هنا تجدون النسخة العربية

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Two weeks ago, I spent two days on the premises of a former retirement home in the Gatow district of Berlin. I wanted to get to know the people living there; I wanted to talk to them, understand them and give them a voice by way of my television show "ShababTalk." Six-hundred people from around the world live at the home: young and old, women and men, educated and uneducated. But they all have one thing in common: They are refugees who came to Germany in search of hope, security and a better future. It is important to me that the refugees feel comfortable here in Germany, which is why I have written them the following letter.

This letter also serves as the kick-off to my column for ZEIT ONLINE called "Jaafar, shu fi?"

Welcome! That is how you "refugees" have been greeted in many train stations in Germany. I also called out Ahlan wa-sahlan (English: Welcome)! I am very happy that you have finally reached safety and that you can finally rest after your difficult journey -- after days and weeks of exposure to imminent danger.

All of Germany is affected these days by deeply felt emotion. The media, too, has contributed to this unprecedented atmosphere of acceptance by reporting positively on you refugees! Many politicians have also become ardent supporters -- some out of conviction, others to take advantage of the general mood.

It has been forgotten, it seems, that the Islamophobic Pegida marches were dominating the headlines not all that long ago. That refugee hostels were being attacked. That there was a question as to whether Germany could and would accept refugees at all. But the mood among the populace and the media suddenly tipped in your favor. However, it can also tip just as suddenly in the opposite direction as soon as even just one of you does something bad. Some people and some media are quick to generalize.

Dear "Refugees," no matter where you are from, whether it is Damascus, Benghazi, or Baghdad: I know many of your cities well. My own background means that you could even be a part of my family. And as a family, we should speak openly and honestly with each other.

It is important to me that Germany's welcoming atmosphere continues so that you can lead a good life here. That is why it is essential that you demonstrate to those so-called concerned citizens -- the ones who are skeptical of your presence -- that they are wrong.

That starts with the language. Please learn the German language as quickly as possible. It is a beautiful language and it is the key to German society and to your new homeland. The language will allow you to share moments of happiness. It will allow you to better understand others. More important, though, is the fact that knowledge of German will grant you more independence in Germany. You will no longer be forced to rely on interpreters and assistants, and you will be able to take more control over your own lives.
Because one thing is certain: Even Mohammed and Samira can become pretty much anything they dream of here. That really is true! But the most important prerequisite for doing so is education. Make sure that your children continue going to school, the small ones and the big ones, the girls and the boys. That gives them a chance for success independent of your family’s current social station.

Live and let live is a tried-and-true motto in Germany. Please make it into your own mantra as well. If you see a couple kissing on the street -- even if it is two men or two women -- just accept it, even if it is a shock for you. The fact that you’re not used to it doesn’t make it wrong. You are now living in a different system of values -- one that you must respect so that all of us here can live peacefully with each other.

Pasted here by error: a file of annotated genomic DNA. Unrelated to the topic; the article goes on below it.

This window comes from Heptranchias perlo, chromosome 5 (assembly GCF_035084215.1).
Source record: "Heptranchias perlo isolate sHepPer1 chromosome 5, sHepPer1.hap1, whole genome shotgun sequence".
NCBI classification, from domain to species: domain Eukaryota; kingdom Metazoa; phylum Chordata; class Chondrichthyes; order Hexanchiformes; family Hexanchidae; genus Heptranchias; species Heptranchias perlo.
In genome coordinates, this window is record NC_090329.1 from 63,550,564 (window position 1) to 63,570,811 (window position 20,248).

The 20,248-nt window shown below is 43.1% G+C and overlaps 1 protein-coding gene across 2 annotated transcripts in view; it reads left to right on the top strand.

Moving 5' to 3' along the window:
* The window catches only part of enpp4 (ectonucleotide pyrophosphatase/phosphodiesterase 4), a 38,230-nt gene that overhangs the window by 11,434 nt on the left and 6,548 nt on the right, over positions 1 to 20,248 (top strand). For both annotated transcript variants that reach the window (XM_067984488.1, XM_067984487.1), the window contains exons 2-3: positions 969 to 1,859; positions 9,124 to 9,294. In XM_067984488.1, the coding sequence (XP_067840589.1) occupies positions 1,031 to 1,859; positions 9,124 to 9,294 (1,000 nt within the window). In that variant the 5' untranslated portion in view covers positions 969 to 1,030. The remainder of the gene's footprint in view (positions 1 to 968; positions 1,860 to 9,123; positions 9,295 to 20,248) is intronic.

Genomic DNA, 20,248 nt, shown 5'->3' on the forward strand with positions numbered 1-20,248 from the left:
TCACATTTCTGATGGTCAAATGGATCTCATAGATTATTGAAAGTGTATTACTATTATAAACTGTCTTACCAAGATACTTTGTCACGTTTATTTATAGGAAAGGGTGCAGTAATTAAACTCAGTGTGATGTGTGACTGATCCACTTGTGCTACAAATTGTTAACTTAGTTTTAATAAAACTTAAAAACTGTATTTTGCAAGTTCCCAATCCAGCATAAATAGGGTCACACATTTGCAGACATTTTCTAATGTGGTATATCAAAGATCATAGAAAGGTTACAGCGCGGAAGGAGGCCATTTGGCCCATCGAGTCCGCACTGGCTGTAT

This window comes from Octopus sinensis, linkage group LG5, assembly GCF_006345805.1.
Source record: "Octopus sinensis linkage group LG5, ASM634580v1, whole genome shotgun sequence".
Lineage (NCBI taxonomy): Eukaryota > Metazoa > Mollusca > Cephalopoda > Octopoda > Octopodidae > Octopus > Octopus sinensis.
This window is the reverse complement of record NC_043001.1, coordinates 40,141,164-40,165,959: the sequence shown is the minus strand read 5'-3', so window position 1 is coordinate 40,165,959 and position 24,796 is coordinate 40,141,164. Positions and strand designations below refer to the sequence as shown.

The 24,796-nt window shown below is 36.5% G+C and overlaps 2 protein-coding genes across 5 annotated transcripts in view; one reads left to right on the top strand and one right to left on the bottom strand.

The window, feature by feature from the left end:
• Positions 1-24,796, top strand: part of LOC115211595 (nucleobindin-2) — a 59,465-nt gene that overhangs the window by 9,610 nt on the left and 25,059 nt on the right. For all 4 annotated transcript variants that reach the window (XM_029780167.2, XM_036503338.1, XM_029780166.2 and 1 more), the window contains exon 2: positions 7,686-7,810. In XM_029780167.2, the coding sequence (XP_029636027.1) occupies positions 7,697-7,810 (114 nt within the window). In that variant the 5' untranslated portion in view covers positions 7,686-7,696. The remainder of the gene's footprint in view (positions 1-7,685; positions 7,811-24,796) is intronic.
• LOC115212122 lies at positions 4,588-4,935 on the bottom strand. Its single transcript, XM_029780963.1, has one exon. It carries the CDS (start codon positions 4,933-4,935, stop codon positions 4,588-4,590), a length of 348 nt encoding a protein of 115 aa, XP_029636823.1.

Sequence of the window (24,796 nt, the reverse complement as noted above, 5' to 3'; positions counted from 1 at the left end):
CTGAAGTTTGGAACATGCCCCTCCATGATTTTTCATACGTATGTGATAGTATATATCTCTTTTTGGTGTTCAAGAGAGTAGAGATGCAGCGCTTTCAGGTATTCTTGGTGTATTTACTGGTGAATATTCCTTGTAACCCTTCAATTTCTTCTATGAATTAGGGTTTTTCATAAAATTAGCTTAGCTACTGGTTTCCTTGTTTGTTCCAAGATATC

Germany’s social system is excellent, that is certainly the reason why some refugees wanted to migrate here. Don't take it for granted. Many others have worked long and hard so that you can receive that support. That is why you should find a job as soon as you have cleared the bureaucratic hurdles and received a work permit.

Jaafar Abdul Karim talking with refugees in Berlin in his TV show "ShababTalk" © Deutsche Welle

I am happy that you will soon be able to celebrate Eid al-Adha, the Muslim festival of sacrifice, here in Germany, perhaps for the first time in safety in years. But there are also other religions and traditions here that you must respect, just as you desire respect for your religion and traditions. And while we're on the subject: There are people in Germany of different faiths, and there are people with no faith. But there aren't any infidels here, nor should there be.

Do not import any confessional tensions, ethnic conflicts or political oppression to Germany. Never forget that you had to leave your homes for such reasons and maybe even lost your loved ones as well. Sunnis next to Shiites; Kurds next to Turks; Muslims next to Jews; Atheists next to Christians: We are all neighbors here. Recognition of that fact represents your greatest opportunity to find eternal peace for your family -- and it will ensure that you do not remain foreign in this country.

 Between you and me: There is plenty that German society and the German government need to improve. But that can only be done together. You may freely and openly give voice to your desires. But you also must be able to listen and understand. The political system here is open to everyone and everyone can get involved. Don't stay on the sidelines! Don't get discouraged by people who will always reject you, no matter what you do.

With that in mind, I would like it if, one day, we were to stand together at a train station to say to new refugees: Welcome! Ahlan wa-sahlan!

Translation: Charles Hawley

Note: The phrase "even if it is two men or two women" was unfortunately omitted in the Arabic translation of this text. We added it afterwards to correct the mistake.